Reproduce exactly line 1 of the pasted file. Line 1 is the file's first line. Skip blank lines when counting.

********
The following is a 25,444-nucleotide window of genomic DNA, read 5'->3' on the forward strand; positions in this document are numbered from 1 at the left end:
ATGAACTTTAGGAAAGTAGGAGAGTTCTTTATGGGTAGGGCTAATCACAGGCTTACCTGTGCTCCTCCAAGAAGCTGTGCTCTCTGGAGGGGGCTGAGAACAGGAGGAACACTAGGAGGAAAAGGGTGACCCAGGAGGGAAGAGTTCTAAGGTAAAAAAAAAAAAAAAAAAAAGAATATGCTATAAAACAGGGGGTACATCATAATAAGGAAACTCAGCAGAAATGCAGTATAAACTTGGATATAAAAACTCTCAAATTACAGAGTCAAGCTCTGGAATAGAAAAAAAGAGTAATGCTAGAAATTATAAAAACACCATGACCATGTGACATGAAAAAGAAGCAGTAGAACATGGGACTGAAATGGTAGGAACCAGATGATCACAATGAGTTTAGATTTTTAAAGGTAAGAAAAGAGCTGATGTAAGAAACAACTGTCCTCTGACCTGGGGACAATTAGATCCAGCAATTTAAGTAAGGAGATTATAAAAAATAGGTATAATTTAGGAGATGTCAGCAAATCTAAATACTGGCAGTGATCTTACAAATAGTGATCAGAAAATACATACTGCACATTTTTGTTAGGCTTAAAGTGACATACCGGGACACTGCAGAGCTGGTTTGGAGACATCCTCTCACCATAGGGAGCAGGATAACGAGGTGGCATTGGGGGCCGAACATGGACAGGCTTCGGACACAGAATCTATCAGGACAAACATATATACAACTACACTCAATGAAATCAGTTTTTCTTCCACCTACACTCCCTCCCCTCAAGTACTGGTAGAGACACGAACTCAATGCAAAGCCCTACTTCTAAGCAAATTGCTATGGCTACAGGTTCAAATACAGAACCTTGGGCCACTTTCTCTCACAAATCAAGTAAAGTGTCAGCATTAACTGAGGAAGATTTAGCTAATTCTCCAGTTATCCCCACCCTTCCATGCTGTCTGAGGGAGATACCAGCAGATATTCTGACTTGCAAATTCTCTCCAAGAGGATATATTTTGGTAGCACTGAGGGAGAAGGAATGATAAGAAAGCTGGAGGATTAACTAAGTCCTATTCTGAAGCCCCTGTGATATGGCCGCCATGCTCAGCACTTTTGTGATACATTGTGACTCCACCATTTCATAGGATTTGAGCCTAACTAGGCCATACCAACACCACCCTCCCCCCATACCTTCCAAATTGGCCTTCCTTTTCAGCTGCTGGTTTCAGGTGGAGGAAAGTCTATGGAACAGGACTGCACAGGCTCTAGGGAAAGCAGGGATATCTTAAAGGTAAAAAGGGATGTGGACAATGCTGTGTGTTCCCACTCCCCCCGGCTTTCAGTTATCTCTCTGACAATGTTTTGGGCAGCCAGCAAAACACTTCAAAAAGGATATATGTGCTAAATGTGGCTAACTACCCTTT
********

The following is a 25,444-nucleotide window of genomic DNA, read 5'->3' on the forward strand; positions in this document are numbered from 1 at the left end: